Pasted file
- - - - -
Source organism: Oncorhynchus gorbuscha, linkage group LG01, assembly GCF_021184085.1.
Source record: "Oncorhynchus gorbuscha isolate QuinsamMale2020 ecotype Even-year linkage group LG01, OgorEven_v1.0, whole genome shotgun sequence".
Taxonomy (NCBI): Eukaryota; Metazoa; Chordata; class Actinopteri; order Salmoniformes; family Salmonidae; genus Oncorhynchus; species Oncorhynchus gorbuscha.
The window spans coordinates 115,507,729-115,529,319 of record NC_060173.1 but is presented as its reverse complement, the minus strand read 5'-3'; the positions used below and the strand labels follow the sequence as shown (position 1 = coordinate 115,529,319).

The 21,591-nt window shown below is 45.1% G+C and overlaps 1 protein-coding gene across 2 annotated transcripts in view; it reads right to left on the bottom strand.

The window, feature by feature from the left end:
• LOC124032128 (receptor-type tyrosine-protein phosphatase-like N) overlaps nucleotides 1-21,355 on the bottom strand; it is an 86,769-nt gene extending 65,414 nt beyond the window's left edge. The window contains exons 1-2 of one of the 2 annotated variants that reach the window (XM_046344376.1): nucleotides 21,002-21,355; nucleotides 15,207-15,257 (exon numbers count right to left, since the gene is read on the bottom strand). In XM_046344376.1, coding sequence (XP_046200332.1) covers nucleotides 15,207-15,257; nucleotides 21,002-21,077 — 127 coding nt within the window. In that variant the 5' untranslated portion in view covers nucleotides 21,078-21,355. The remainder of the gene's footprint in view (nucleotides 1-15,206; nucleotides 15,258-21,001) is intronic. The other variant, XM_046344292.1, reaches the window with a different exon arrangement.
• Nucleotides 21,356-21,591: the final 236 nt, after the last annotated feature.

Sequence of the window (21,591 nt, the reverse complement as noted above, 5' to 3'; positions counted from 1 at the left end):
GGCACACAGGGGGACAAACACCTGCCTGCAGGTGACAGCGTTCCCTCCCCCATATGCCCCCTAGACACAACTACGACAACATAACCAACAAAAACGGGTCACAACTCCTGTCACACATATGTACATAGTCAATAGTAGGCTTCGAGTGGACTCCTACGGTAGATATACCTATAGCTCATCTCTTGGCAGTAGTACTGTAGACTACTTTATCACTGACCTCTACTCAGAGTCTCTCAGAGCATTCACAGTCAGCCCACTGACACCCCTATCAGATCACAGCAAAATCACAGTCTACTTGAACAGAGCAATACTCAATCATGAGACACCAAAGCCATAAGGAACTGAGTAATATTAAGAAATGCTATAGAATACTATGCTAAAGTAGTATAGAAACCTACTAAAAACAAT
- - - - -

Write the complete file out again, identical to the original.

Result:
Source organism: Oncorhynchus gorbuscha, linkage group LG01, assembly GCF_021184085.1.
Source record: "Oncorhynchus gorbuscha isolate QuinsamMale2020 ecotype Even-year linkage group LG01, OgorEven_v1.0, whole genome shotgun sequence".
Taxonomy (NCBI): Eukaryota; Metazoa; Chordata; class Actinopteri; order Salmoniformes; family Salmonidae; genus Oncorhynchus; species Oncorhynchus gorbuscha.
The window spans coordinates 115,507,729-115,529,319 of record NC_060173.1 but is presented as its reverse complement, the minus strand read 5'-3'; the positions used below and the strand labels follow the sequence as shown (position 1 = coordinate 115,529,319).

The 21,591-nt window shown below is 45.1% G+C and overlaps 1 protein-coding gene across 2 annotated transcripts in view; it reads right to left on the bottom strand.

The window, feature by feature from the left end:
• LOC124032128 (receptor-type tyrosine-protein phosphatase-like N) overlaps nucleotides 1-21,355 on the bottom strand; it is an 86,769-nt gene extending 65,414 nt beyond the window's left edge. The window contains exons 1-2 of one of the 2 annotated variants that reach the window (XM_046344376.1): nucleotides 21,002-21,355; nucleotides 15,207-15,257 (exon numbers count right to left, since the gene is read on the bottom strand). In XM_046344376.1, coding sequence (XP_046200332.1) covers nucleotides 15,207-15,257; nucleotides 21,002-21,077 — 127 coding nt within the window. In that variant the 5' untranslated portion in view covers nucleotides 21,078-21,355. The remainder of the gene's footprint in view (nucleotides 1-15,206; nucleotides 15,258-21,001) is intronic. The other variant, XM_046344292.1, reaches the window with a different exon arrangement.
• Nucleotides 21,356-21,591: the final 236 nt, after the last annotated feature.

Sequence of the window (21,591 nt, the reverse complement as noted above, 5' to 3'; positions counted from 1 at the left end):
GGCACACAGGGGGACAAACACCTGCCTGCAGGTGACAGCGTTCCCTCCCCCATATGCCCCCTAGACACAACTACGACAACATAACCAACAAAAACGGGTCACAACTCCTGTCACACATATGTACATAGTCAATAGTAGGCTTCGAGTGGACTCCTACGGTAGATATACCTATAGCTCATCTCTTGGCAGTAGTACTGTAGACTACTTTATCACTGACCTCTACTCAGAGTCTCTCAGAGCATTCACAGTCAGCCCACTGACACCCCTATCAGATCACAGCAAAATCACAGTCTACTTGAACAGAGCAATACTCAATCATGAGACACCAAAGCCATAAGGAACTGAGTAATATTAAGAAATGCTATAGAATACTATGCTAAAGTAGTATAGAAACCTACTAAAAACAAT